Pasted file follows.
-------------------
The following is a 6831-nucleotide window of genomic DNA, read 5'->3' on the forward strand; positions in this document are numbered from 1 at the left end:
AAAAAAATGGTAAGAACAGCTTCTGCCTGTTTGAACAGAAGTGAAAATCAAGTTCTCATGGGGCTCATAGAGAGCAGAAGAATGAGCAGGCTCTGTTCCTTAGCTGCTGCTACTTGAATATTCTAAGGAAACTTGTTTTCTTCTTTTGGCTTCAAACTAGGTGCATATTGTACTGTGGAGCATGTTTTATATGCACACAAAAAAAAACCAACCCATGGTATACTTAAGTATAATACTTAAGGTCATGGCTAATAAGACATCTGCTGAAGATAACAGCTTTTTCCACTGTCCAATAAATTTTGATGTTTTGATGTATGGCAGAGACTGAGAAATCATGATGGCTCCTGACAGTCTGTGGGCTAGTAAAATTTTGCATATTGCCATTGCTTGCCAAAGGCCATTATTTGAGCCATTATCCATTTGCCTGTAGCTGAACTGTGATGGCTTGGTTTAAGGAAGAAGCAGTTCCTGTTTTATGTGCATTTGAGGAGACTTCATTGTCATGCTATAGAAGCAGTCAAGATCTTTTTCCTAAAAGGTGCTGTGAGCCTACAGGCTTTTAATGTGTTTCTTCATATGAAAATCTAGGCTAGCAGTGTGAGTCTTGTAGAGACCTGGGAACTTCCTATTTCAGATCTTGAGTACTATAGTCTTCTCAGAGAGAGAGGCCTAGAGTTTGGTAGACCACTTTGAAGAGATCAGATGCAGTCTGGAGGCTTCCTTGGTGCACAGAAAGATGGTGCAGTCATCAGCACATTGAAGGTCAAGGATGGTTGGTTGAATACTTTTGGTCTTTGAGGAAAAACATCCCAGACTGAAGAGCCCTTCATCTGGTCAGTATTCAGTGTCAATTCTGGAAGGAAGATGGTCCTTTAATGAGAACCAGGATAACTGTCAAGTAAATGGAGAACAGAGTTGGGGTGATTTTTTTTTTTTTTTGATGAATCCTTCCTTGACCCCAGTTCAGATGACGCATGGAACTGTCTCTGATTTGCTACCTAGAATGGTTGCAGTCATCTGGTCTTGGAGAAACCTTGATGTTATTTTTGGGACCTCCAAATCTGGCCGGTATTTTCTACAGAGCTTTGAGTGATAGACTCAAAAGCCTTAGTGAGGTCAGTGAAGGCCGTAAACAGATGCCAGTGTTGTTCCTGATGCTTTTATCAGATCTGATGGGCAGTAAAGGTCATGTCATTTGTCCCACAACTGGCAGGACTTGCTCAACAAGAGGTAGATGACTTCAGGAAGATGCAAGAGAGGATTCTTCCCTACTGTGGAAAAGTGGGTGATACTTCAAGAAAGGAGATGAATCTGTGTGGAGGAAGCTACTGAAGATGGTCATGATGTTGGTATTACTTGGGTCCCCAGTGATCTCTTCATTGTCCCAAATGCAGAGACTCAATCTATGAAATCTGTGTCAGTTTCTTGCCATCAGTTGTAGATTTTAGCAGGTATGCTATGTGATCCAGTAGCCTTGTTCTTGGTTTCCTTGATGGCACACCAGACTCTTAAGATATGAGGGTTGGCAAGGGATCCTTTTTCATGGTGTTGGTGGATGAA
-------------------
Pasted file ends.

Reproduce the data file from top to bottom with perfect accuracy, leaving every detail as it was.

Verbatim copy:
The following is a 6831-nucleotide window of genomic DNA, read 5'->3' on the forward strand; positions in this document are numbered from 1 at the left end:
AAAAAAATGGTAAGAACAGCTTCTGCCTGTTTGAACAGAAGTGAAAATCAAGTTCTCATGGGGCTCATAGAGAGCAGAAGAATGAGCAGGCTCTGTTCCTTAGCTGCTGCTACTTGAATATTCTAAGGAAACTTGTTTTCTTCTTTTGGCTTCAAACTAGGTGCATATTGTACTGTGGAGCATGTTTTATATGCACACAAAAAAAAACCAACCCATGGTATACTTAAGTATAATACTTAAGGTCATGGCTAATAAGACATCTGCTGAAGATAACAGCTTTTTCCACTGTCCAATAAATTTTGATGTTTTGATGTATGGCAGAGACTGAGAAATCATGATGGCTCCTGACAGTCTGTGGGCTAGTAAAATTTTGCATATTGCCATTGCTTGCCAAAGGCCATTATTTGAGCCATTATCCATTTGCCTGTAGCTGAACTGTGATGGCTTGGTTTAAGGAAGAAGCAGTTCCTGTTTTATGTGCATTTGAGGAGACTTCATTGTCATGCTATAGAAGCAGTCAAGATCTTTTTCCTAAAAGGTGCTGTGAGCCTACAGGCTTTTAATGTGTTTCTTCATATGAAAATCTAGGCTAGCAGTGTGAGTCTTGTAGAGACCTGGGAACTTCCTATTTCAGATCTTGAGTACTATAGTCTTCTCAGAGAGAGAGGCCTAGAGTTTGGTAGACCACTTTGAAGAGATCAGATGCAGTCTGGAGGCTTCCTTGGTGCACAGAAAGATGGTGCAGTCATCAGCACATTGAAGGTCAAGGATGGTTGGTTGAATACTTTTGGTCTTTGAGGAAAAACATCCCAGACTGAAGAGCCCTTCATCTGGTCAGTATTCAGTGTCAATTCTGGAAGGAAGATGGTCCTTTAATGAGAACCAGGATAACTGTCAAGTAAATGGAGAACAGAGTTGGGGTGATTTTTTTTTTTTTTTGATGAATCCTTCCTTGACCCCAGTTCAGATGACGCATGGAACTGTCTCTGATTTGCTACCTAGAATGGTTGCAGTCATCTGGTCTTGGAGAAACCTTGATGTTATTTTTGGGACCTCCAAATCTGGCCGGTATTTTCTACAGAGCTTTGAGTGATAGACTCAAAAGCCTTAGTGAGGTCAGTGAAGGCCGTAAACAGATGCCAGTGTTGTTCCTGATGCTTTTATCAGATCTGATGGGCAGTAAAGGTCATGTCATTTGTCCCACAACTGGCAGGACTTGCTCAACAAGAGGTAGATGACTTCAGGAAGATGCAAGAGAGGATTCTTCCCTACTGTGGAAAAGTGGGTGATACTTCAAGAAAGGAGATGAATCTGTGTGGAGGAAGCTACTGAAGATGGTCATGATGTTGGTATTACTTGGGTCCCCAGTGATCTCTTCATTGTCCCAAATGCAGAGACTCAATCTATGAAATCTGTGTCAGTTTCTTGCCATCAGTTGTAGATTTTAGCAGGTATGCTATGTGATCCAGTAGCCTTGTTCTTGGTTTCCTTGATGGCACACCAGACTCTTAAGATATGAGGGTTGGCAAGGGATCCTTTTTCATGGTGTTGGTGGATGAA